Man vs. AI - Who will win the Aleph Zero Race?

To celebrate the launch of Imagry’s robust real-time driving policy planner, Aleph Zero, we will be hosting the first ever man vs. AI car race, where you will be able to race against Aleph Zero.

 

The race will take place at CES in Las Vegas, Jan 9th-11th between at Imagry’s booth, Tech West: Sands Expo (Sands) Stand # 51702 Hall G. Public access to the race will be from 16:00-18:00.

 

The “best human driver” winner in the Aleph Zero Race will be announced at Imagry’s LinkedIn at the end of the race. The winner will be awarded with the renowned GeForce GTX 1060, provided by NVIDIA.

 

Got what it takes? Join the Aleph Zero Race!


Meet us at CES 2018

Meet us at CES

You are invited to meet us at CES and see our autonomous car driving using cameras-only, which amounts to a fraction of the cost of traditional Lidar, Radar &HD GPS-based solutions.

Schedule time with our team to learn about our vision for the next level of autonomous driving by email nitsa@imagry.co.

Have only few minutes? jump to our booth to say hi and take a glimpse of our demos (Sands Expo Stand # 51702 Hall G, Eureka Park marketplace).

 

See you in Vegas !


Deep Q-learning on Torcs with Resnet-18

There is much interest in Deep Reinforcement Learning lately, and there is a lot of examples of it on the net. Most of Deep RL algorithm use convolutional network. Nevertheless there is prevalent opinion that only shallow (2-3 convolution layers) convolutional networks are easy to train for Reinforcement Learning. It could be correct or not, but there is an workaround for this problem – take pretrained deep network and freeze most of it, leaving only upper part of it to train. Frozen part work as feature detector without trainable parameters.

We did experiment on Torcs using modified gym-torcs framework.
The input state was purely image-based (otherwise it wouldn’t make sense to use Resnet obviously)
Some modification was made to make gym-torcs to produce images with higher resolution, more suitable for Resnet input. Original Resnet has RGB input. We used three input channels of former RGB image to stack thre consecutive greyscale images. Following common practice for image-based neural network driver we used difference between consecutive visual images produced by Torcs, instead of original images.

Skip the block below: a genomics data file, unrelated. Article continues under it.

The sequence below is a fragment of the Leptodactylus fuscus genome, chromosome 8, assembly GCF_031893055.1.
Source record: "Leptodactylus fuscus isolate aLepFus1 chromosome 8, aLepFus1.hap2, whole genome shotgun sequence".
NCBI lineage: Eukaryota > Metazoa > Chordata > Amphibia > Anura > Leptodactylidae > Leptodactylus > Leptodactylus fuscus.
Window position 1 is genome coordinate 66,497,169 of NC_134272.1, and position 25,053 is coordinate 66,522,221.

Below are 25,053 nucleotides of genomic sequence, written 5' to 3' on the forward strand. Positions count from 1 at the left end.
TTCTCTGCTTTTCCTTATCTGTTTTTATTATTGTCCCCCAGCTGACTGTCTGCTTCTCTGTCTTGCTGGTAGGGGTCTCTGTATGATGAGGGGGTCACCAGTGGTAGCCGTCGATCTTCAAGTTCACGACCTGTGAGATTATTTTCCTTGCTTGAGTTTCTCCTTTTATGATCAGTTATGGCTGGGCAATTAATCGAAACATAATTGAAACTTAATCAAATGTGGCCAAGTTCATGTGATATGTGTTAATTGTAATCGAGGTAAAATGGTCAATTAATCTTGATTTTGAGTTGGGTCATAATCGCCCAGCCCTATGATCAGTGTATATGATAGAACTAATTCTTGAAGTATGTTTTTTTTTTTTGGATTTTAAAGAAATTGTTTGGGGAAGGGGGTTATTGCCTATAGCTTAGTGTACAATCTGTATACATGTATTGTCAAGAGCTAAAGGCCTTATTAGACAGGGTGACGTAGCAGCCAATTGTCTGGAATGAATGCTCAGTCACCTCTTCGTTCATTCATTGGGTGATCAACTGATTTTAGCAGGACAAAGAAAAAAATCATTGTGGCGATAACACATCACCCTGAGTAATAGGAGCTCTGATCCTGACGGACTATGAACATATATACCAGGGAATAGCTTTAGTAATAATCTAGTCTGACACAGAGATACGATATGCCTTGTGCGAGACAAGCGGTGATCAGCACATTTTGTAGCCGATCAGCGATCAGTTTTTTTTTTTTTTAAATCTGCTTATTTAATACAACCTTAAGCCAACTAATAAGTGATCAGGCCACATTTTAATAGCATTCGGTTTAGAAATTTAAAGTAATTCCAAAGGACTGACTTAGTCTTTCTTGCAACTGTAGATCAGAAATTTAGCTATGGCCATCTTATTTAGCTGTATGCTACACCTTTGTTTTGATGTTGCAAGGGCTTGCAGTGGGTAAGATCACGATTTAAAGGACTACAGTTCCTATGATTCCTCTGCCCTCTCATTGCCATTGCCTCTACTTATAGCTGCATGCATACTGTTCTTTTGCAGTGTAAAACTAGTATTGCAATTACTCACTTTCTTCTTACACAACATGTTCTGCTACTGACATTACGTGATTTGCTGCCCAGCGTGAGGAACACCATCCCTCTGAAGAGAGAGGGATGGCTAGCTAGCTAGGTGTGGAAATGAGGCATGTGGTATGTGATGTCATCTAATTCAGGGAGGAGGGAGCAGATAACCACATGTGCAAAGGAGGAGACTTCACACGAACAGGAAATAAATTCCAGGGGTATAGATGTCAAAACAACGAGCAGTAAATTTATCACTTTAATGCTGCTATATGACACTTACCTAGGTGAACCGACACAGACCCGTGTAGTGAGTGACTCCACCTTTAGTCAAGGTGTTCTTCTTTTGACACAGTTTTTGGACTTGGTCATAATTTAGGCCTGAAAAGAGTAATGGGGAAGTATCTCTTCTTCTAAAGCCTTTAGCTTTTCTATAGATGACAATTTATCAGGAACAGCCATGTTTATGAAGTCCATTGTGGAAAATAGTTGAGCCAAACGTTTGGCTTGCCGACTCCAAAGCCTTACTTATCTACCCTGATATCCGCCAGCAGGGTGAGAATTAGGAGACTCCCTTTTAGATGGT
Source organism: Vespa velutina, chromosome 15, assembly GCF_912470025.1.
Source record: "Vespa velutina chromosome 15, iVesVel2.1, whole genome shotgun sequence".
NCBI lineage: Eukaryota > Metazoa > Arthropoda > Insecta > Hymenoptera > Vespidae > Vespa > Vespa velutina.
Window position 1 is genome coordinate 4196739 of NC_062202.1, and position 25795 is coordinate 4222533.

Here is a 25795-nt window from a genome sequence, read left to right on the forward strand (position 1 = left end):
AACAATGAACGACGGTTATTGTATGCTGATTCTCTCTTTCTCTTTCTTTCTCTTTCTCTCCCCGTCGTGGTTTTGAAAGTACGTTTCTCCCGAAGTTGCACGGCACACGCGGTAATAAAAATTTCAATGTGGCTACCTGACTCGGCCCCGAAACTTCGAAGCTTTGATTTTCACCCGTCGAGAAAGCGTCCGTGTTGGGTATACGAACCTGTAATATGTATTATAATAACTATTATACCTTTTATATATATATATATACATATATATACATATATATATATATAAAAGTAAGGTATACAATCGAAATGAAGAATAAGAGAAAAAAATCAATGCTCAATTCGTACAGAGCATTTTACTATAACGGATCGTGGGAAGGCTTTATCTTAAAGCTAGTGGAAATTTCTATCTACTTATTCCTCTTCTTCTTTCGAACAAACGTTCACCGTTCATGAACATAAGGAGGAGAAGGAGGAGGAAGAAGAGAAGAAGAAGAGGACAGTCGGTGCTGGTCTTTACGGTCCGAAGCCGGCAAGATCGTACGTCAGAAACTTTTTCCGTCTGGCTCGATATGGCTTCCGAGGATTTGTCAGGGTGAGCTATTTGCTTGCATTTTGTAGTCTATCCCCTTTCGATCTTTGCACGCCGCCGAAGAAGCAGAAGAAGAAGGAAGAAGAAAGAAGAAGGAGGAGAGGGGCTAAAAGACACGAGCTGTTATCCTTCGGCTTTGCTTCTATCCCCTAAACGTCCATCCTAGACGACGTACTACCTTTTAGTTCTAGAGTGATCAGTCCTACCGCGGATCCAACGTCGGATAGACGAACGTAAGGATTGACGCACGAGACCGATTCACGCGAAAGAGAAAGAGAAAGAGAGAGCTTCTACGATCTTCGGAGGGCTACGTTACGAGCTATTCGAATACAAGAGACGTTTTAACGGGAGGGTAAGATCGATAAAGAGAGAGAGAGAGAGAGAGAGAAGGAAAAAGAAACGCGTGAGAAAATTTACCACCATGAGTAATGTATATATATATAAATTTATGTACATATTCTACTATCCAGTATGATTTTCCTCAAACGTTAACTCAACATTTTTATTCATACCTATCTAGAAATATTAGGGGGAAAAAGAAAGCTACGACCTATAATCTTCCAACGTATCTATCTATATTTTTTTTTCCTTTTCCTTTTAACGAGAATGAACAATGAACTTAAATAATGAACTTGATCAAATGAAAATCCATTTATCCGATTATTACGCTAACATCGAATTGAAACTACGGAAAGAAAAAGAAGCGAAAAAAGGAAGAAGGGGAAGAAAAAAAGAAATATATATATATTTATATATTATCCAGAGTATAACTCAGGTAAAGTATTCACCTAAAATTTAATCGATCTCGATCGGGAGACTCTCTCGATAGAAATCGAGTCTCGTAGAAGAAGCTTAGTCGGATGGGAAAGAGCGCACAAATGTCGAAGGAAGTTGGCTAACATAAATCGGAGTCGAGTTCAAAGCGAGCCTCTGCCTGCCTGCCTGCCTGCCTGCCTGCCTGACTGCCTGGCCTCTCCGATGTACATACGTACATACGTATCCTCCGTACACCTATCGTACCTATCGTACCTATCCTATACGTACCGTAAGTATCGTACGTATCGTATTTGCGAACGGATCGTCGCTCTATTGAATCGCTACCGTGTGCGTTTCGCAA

We added 3 fc layer on top of resnet
Most of Resnet-18 was frozen. Only last block and fully-connected layers on top of it were trained.
After that we trained Resnet-18 to drive the car with discrete Q-Learning algorithm.(Simple explanation of Deep Q-learning could be found here).
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Resnet-18 produce steering angle, brake/acceleration was produced in gym_torcs by simple controller to make speed approximately constant.
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Original Resnet-18 use Batch Normalization layer, but frozen net don’t need Batch Normalization. Because our Resnet-18 is mostly frozen Batch Normalization layers were merged into convolutional layers.
Training was done using Caffe framework by Stochastic Gradient Descent.

Discretization – more or less?
3 vs 11

Target network

As per common practice we using replay buffer and two network – current network which driving car and target network, changing changing slowly per time. Parameters of target network updated as running average of current network
$$\theta^- = (1-\tau) \theta^- + \tau \theta \\
\theta \ \ \text{- parameters of current training network,}
\\ \theta^- \ \ \text{- parameter of target (averaged by time) network}$$

Torcs problem
Lag spikes (packet loss?)
Inconsistent road (-1,1)
crossing white line (few – no train) hard shadows create this prob
rebond

Loking into future Importance of Gamma
Our total discounted reward is
$$R = \sum_i r_i \ \gamma^{i-1} \\ \gamma \ \text{is discount parameter}$$
Lets’s look at the limiting case
$$\gamma = 0, \ R = r_1$$
In that case total reward is just reward for current action, and for discrete action reinforcement learning become regression. Obviously simple regression is much more easy then reinforcement learning.
That indicate that smaller Camma more easy to train on.
Gamma parameter could be very important for training. Gamma close to 1 can produce erratic behavior in the middle of training, because some erratic trajectory produce better reward then more simple trajectory. If this erratic trajectory is stable it can persist for long time. That kind of behavior encourage choice of “minimal” gamma – minimal gamma which provide stable predictive policy

Positive reward

We are training in environment with “termination” condition. Then reaching terminating state training episode stop. In such an environment is important for reward function be nonnegotiable on whole reachable state space. If reward is negative on some undesirable part of state space network can choose to train terminate training instead of trying to exit it and accumulate more negative reward. Termination = zero reward for infinite amount of steps, which network would prefer over many-step negative reward. Network would train to suicide instead of continue suffering.